Experts from security and privacy advice and comparison website Comparitech commented on two new developments affecting Facebook users this week:
Lee Munson, Security Researcher at Comparitech:
“A German court ruling – that Facebook does not go far enough in obtaining consent from users before using their personal data – could have far-reaching consequences for the social media giant. With the incoming European-wide General Data Protection Regulation (GDPR) placing a heavy emphasis on consumer privacy, not to mention a legislative framework, such a decision in one member state is likely to carry across all of them.
To counteract this decision, Facebook needs to become far more transparent about the data it is collecting and the way in which it is using that information. Not only that, it also needs to be much, much clearer in how it communicates its data usage policy to its users.
In the meantime, and certainly before GDPR comes into effect, users should always take the time to read and understand the privacy policies provided by every website that they visit and should not be afraid to walk away from any that are too demanding for their own personal tastes.”
Paul Bischoff, privacy advocate at Comparitech:
“As of this week, some Facebook users on iOS devices have a new feature called “Protect” added to the app’s navigation menu. Clicking the link directs the user to a download page for Onavo Protect, a VPN service. Onavo’s App Store page says it can “warn you when you visit potentially malicious or harmful sites, help secure your personal information when you’re on public Wi-Fi,” and “add an extra layer of protection to all of your mobile data traffic by using our VPN.”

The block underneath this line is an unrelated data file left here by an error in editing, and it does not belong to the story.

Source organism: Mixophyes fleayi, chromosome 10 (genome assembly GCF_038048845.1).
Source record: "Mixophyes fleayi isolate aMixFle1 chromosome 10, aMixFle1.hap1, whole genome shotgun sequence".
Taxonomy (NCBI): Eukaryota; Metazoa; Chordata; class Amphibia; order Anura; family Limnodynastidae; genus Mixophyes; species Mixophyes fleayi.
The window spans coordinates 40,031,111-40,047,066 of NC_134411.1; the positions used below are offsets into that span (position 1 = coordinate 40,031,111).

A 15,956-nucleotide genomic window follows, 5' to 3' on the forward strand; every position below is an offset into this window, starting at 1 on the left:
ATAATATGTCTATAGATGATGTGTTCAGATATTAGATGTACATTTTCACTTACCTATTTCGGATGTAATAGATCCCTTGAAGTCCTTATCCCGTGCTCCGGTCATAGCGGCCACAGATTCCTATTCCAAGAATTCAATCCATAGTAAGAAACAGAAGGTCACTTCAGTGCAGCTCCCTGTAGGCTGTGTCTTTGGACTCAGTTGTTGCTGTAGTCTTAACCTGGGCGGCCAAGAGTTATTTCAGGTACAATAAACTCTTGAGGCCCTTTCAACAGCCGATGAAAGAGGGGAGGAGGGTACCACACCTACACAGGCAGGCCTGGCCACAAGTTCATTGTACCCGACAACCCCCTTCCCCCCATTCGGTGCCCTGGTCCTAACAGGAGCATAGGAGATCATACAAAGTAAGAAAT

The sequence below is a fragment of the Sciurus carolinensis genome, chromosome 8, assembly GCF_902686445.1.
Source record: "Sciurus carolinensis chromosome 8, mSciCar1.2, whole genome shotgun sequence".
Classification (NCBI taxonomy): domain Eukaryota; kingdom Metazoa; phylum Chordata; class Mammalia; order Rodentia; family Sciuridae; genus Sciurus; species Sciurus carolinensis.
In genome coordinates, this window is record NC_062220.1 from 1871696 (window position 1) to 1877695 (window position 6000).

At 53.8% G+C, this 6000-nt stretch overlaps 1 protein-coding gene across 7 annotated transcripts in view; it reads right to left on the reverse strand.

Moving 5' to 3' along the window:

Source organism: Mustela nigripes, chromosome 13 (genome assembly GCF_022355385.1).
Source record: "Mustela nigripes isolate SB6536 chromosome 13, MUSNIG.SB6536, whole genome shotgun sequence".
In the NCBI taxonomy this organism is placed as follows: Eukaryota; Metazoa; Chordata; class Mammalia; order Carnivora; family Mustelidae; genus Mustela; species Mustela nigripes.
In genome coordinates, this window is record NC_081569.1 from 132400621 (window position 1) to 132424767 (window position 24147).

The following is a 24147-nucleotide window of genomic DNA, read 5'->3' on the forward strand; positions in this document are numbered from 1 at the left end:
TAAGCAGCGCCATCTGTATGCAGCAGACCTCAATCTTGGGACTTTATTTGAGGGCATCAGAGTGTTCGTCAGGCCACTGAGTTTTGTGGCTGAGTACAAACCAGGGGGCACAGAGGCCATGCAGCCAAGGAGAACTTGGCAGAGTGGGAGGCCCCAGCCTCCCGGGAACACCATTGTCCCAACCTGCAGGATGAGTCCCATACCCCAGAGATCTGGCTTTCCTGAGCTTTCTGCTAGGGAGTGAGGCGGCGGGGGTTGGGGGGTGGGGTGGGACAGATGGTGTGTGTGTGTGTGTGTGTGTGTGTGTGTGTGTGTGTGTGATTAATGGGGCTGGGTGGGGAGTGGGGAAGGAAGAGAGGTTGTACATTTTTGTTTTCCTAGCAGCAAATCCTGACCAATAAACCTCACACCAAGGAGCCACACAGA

But Onavo’s real purpose undermines those claims. The company was acquired by Facebook in 2013. Whereas reputable VPN services do everything they can to protect users’ privacy, Onavo monitors and records what users do online while connected. In particular, this allows Facebook to keep track of what other apps people use, how they use them, and when they use them. The company’s app store description goes on to say it is used to “improve Facebook products and services, gain insights into the products and service people value, and build better experiences.”
Like most VPNs, Onavo encrypts all the internet traffic traveling to or from a device and routes it through an intermediary server in a remote location. This hardens your security, particularly when connected to public wifi. It can also prevent your internet service provider from monitoring what you do online.
he difference is that reputable, paid VPN providers don’t monitor or record users’ traffic. The best of them don’t even log metadata like IP addresses and timestamps. Onavo users, however, are just trading one raw deal for another. Instead of your ISP monitoring everything you do online, Facebook can record all of that data instead. Facebook isn’t interested in protecting its users’ privacy. The Onavo acquisition is a specious attempt for the company to get its hands on more data—data that a serious VPN provider wouldn’t dare record and Facebook users should not hand over lightly.
Avoid Onavo Protect like the plague.”